The three-member panel probing charges of sexual harassment against Chief Justice Ranjan Gogoi had a task much broader and more critical than its stated remit. Given that it was investigating allegations levelled against the highest office of the country’s apex court, the panel needed to answer questions that pertained, inevitably, to the integrity of the institution itself. Upon it also lay the onus of instituting procedures that mitigated the unequal power relations in a case where a former junior employee of the court was ranged against the CJI. In a report submitted on Monday, the panel has given a clean chit to CJI Gogoi. It has “found no substance” in the charges. But this denouement — an ex parte report, which will not be made public — raises more questions than it answers.
The committee comprising Justices S A Bobde, Indira Banerjee and Indu Malhotra wrapped up the inquiry in sittings over four days, three of which were devoted to questioning the complainant. On the third day, the complainant withdrew from the probe alleging that the panel did not adopt “a procedure that would ensure fairness and equality”. She accused the committee of not informing her about its procedures, denying her legal help, not recording its proceedings and not providing her with a copy of her depositions before it. Each of these four points raises issues of power asymmetry. The committee’s task was, no doubt, complicated by the fact that the SC’s “in-house procedures” do not have provisions to deal with charges against the CJI. But the apex court has, over the years, also interpreted and re-interpreted Articles 14, 15, 19 and 21 of the Constitution to lay down the rights of working women. The probe was a chance to extend such jurisprudence to a situation inside the institution of the court.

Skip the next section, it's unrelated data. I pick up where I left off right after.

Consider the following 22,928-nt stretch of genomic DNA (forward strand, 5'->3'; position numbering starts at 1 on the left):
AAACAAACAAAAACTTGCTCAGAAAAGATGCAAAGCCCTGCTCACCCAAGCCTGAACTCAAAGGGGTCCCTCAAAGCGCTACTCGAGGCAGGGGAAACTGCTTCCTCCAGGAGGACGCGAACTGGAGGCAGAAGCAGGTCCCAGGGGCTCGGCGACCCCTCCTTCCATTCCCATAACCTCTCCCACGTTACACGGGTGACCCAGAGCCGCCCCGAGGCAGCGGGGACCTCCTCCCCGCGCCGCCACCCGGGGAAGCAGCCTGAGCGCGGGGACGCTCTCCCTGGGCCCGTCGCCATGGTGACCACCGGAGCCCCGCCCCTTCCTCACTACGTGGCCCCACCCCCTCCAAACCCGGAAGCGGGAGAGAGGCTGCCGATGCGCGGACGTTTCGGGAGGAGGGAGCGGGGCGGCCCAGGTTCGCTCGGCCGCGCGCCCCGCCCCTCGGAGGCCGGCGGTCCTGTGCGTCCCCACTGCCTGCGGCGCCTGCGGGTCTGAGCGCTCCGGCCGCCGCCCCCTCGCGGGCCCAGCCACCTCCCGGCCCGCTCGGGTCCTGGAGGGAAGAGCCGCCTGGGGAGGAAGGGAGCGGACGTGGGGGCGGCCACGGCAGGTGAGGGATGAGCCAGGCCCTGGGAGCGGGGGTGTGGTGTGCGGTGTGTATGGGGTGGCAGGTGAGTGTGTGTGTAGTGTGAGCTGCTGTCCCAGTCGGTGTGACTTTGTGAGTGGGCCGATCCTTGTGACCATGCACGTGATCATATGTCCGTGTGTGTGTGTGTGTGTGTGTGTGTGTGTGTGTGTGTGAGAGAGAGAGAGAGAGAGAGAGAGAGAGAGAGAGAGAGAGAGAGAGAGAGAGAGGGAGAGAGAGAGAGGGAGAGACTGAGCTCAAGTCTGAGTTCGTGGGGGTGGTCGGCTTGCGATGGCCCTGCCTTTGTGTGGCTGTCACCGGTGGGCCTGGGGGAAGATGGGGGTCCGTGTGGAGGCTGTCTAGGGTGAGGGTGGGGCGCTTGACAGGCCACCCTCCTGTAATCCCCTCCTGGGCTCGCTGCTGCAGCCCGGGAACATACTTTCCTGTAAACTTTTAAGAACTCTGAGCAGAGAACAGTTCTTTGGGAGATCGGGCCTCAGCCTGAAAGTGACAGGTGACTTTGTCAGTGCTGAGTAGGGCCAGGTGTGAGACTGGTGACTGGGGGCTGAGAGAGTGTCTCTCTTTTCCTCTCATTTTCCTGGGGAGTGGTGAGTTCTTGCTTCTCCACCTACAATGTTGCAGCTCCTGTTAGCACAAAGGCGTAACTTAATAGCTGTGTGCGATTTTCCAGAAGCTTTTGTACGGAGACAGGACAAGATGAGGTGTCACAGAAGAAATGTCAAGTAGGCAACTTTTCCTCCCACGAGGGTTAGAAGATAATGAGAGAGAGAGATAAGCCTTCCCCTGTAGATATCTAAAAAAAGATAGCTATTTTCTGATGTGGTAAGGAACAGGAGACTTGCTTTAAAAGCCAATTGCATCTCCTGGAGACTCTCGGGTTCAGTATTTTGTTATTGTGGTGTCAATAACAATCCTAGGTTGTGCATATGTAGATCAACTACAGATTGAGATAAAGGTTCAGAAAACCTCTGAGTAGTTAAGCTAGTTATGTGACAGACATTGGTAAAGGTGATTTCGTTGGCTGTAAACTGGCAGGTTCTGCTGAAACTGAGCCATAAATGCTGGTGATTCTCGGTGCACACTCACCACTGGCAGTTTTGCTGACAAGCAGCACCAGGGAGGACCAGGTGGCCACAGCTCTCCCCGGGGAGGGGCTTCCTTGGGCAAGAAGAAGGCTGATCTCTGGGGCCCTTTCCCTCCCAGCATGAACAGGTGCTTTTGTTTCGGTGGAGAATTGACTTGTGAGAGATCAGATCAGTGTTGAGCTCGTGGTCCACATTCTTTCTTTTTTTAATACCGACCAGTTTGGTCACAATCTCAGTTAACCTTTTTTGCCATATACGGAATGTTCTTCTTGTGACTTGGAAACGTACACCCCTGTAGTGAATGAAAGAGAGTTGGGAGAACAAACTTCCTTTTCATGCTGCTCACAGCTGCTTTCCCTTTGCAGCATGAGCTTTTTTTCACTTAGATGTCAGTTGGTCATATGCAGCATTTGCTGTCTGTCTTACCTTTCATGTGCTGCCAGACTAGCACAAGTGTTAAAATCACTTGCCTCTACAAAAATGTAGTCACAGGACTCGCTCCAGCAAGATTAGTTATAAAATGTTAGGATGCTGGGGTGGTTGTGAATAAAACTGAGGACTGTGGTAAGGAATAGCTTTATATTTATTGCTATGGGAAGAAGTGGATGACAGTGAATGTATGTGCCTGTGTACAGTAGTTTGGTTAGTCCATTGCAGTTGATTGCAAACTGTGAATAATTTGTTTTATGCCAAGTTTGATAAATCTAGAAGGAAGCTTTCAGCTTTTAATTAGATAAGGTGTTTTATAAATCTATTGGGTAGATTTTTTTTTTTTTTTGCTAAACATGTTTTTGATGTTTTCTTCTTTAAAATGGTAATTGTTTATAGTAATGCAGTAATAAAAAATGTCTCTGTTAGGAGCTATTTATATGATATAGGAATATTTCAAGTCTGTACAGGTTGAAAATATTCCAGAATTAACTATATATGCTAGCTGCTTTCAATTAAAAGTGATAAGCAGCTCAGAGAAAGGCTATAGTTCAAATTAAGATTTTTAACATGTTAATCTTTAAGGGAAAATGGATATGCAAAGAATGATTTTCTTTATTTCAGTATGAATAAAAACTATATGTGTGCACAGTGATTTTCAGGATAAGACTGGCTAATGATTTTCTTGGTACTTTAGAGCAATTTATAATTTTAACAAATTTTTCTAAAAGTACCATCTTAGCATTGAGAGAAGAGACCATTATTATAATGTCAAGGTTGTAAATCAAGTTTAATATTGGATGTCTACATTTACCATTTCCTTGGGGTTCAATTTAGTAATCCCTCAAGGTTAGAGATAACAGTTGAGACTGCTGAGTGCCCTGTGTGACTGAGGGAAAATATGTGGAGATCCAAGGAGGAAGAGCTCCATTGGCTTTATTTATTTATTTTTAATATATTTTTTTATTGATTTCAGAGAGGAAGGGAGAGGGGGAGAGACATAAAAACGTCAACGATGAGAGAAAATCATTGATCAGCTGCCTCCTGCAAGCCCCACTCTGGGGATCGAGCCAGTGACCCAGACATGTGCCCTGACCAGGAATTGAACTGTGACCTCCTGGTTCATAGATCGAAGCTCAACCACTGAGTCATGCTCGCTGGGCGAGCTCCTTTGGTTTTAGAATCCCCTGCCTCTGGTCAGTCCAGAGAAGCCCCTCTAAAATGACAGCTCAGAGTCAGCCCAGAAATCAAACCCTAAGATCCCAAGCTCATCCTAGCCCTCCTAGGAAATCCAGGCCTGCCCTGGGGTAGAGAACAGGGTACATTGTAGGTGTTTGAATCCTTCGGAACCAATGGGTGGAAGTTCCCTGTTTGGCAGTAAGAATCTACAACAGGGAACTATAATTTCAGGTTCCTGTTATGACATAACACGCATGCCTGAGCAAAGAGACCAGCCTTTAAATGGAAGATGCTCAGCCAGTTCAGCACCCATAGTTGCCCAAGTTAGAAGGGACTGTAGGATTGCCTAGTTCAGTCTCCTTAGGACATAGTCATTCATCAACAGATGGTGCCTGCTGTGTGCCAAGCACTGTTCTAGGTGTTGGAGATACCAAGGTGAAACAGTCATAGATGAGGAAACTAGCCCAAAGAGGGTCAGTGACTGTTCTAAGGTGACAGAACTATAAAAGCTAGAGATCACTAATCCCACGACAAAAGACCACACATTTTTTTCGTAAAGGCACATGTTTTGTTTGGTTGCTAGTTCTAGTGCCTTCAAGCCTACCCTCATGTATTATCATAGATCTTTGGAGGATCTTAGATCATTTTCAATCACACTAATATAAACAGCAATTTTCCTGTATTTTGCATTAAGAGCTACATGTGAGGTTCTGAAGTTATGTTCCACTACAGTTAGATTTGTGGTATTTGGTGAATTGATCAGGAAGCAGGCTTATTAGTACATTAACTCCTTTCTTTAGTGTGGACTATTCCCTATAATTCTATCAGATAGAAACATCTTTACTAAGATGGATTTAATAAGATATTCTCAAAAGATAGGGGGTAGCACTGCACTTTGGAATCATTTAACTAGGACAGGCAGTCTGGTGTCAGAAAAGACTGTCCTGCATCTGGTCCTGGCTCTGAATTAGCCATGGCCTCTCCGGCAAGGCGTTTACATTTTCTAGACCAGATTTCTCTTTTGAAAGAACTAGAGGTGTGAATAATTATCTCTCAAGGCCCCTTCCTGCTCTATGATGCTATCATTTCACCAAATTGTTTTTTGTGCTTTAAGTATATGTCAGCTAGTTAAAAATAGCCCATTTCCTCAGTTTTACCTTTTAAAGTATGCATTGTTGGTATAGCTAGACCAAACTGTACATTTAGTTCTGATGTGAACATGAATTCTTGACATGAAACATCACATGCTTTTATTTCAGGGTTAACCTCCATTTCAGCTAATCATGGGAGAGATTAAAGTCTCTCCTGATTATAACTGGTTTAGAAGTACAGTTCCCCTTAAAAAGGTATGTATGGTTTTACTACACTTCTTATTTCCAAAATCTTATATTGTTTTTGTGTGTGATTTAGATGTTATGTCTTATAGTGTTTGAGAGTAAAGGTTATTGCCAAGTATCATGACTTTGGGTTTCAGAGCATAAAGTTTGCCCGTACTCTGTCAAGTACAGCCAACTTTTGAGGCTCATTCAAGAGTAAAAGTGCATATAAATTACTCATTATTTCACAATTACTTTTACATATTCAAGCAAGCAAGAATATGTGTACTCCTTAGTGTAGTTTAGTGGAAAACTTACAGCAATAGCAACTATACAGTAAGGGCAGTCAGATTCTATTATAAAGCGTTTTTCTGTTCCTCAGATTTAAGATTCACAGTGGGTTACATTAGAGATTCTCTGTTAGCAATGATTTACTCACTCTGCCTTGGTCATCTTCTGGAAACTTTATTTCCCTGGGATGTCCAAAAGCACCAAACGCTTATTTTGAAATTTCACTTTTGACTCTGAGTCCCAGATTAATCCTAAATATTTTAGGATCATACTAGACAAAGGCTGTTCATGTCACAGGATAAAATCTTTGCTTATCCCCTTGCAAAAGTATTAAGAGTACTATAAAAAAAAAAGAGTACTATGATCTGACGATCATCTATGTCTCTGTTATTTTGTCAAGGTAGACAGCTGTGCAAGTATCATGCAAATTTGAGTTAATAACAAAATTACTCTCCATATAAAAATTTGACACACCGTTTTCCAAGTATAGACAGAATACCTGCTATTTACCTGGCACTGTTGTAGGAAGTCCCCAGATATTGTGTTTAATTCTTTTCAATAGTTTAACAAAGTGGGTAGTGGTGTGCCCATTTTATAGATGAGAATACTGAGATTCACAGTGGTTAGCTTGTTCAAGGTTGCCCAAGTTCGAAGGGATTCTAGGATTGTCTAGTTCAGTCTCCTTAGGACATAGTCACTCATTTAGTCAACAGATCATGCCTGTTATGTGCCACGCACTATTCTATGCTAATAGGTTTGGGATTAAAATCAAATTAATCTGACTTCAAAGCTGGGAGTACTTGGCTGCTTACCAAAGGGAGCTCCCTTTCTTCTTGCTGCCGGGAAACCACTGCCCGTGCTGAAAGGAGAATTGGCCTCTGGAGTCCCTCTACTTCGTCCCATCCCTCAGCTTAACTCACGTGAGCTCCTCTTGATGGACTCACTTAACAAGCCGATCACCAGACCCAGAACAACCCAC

The panel’s recourse to an ex-parte investigation is problematic. Aside from the fact that such a probe is against the principles of natural justice, the apex court has, in February this year, ruled that an ex parte verdict can be set aside under the Code of Civil Procedure. And by not making its report public, the panel has come up short on the requirement of transparency that should have been fundamental in a case of such gravity. It has argued that the verdict in Indira Jaising vs Supreme Court of India does not enjoin placing in public “the report of a committee constituted as a part of the In-House Procedure”. But surely a probe into an issue where the institutional propriety of the SC is in question cannot hearken to pre-RTI jurisprudence — which Indira Jaising is. The panel’s verdict goes against the Court’s tradition of interpreting the law creatively for the sake of upholding and strengthening constitutional morality. The Court has corrected itself in the past. It should do so again.